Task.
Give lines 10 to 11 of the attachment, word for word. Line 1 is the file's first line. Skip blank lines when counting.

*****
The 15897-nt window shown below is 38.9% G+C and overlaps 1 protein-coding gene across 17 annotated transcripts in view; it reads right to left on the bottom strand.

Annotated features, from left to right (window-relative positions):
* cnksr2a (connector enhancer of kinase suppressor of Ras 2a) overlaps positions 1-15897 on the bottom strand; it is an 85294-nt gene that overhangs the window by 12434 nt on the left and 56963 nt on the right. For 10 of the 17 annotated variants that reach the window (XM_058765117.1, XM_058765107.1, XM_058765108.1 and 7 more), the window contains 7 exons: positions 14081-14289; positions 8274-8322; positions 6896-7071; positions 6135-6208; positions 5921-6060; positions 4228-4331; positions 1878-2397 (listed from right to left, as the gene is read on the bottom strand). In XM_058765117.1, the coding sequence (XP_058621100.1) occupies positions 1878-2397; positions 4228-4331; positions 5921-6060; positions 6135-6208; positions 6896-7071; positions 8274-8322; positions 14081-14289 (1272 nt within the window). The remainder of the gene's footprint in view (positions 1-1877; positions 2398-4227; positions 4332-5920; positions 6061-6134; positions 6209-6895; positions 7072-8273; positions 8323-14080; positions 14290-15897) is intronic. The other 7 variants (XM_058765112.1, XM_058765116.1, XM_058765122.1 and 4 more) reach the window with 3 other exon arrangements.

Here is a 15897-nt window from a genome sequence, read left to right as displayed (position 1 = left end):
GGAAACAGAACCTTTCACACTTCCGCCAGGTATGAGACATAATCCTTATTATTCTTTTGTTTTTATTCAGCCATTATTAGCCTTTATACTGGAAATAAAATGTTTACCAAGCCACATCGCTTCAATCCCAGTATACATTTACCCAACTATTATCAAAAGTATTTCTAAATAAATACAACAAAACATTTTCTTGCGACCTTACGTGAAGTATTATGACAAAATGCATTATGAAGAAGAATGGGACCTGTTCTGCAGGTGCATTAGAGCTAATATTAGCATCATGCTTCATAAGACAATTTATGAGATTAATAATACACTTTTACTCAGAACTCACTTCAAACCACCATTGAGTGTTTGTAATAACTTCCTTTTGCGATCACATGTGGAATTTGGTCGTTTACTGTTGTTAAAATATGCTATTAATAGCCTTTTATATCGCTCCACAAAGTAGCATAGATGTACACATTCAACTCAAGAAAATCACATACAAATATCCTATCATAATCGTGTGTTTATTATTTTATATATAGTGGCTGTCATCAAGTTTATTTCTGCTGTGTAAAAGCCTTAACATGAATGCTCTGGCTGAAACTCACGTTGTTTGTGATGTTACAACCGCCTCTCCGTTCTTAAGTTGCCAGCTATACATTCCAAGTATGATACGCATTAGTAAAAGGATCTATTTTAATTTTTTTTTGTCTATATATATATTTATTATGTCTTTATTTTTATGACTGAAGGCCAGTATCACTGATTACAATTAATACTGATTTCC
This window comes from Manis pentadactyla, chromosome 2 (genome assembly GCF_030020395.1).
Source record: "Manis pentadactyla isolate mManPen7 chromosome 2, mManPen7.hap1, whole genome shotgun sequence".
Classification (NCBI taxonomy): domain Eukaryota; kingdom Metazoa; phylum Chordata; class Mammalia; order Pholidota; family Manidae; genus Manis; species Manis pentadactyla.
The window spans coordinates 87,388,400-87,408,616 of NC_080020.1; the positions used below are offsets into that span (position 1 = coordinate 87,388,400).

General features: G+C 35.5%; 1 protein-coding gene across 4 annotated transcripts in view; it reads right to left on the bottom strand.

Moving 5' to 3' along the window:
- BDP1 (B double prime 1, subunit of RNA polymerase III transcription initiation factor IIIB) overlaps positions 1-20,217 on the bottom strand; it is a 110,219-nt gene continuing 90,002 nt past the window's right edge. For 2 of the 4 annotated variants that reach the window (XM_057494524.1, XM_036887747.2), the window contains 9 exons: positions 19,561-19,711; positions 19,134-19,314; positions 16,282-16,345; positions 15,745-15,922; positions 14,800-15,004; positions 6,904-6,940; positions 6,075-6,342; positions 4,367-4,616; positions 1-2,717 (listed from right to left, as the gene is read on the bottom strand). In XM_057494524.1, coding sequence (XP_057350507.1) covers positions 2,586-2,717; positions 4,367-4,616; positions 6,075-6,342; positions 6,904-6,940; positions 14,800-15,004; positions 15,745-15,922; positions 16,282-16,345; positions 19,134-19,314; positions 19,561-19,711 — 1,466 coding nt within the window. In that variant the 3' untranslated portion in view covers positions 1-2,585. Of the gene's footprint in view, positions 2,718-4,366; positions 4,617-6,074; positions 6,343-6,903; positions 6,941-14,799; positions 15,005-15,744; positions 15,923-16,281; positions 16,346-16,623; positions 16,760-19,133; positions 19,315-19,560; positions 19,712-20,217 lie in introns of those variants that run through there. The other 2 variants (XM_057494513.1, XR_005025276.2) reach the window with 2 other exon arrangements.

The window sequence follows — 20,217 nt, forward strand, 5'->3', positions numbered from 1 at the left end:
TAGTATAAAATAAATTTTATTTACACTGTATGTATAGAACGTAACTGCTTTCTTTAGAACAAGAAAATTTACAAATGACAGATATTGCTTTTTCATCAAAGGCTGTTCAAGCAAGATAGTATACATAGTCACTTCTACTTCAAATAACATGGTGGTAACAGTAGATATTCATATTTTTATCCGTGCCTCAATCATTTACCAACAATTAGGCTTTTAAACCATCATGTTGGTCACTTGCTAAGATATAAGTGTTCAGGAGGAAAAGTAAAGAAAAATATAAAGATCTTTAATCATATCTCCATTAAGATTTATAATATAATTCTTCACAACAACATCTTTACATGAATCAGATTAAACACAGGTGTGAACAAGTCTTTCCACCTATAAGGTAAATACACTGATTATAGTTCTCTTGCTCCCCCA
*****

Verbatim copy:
General features: G+C 35.5%; 1 protein-coding gene across 4 annotated transcripts in view; it reads right to left on the bottom strand.

Moving 5' to 3' along the window: